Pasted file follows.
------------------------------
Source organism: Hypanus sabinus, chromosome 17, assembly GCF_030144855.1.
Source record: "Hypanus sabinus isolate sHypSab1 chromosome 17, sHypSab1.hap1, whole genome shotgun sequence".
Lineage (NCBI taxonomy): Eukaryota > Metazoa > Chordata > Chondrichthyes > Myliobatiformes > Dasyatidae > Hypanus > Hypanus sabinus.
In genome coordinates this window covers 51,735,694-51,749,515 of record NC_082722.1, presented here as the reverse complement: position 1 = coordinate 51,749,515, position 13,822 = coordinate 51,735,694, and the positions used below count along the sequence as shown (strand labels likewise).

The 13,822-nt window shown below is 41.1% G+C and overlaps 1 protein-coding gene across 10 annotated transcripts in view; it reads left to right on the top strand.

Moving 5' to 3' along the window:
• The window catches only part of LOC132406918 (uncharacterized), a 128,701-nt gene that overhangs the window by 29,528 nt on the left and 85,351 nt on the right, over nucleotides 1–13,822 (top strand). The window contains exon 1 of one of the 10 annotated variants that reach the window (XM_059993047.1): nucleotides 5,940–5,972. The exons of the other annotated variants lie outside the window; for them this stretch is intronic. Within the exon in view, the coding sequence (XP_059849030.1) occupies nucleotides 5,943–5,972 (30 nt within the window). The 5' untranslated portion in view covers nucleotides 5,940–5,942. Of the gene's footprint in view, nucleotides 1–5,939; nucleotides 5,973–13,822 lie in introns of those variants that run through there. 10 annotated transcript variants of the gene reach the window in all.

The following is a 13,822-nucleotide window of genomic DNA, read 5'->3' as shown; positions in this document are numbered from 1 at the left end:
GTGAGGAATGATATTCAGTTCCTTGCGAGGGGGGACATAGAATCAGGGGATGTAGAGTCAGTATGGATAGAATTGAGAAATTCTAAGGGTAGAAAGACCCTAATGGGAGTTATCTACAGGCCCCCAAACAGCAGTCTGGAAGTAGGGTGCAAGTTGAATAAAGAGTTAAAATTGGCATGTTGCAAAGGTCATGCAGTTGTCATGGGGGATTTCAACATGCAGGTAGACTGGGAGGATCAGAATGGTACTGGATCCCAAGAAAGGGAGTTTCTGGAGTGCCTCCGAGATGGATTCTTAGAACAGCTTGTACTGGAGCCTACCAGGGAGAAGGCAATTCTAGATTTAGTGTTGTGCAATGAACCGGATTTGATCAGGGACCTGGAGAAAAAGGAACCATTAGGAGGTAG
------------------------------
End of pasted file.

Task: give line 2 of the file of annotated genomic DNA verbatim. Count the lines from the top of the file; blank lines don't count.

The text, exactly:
Source record: "Hypanus sabinus isolate sHypSab1 chromosome 17, sHypSab1.hap1, whole genome shotgun sequence".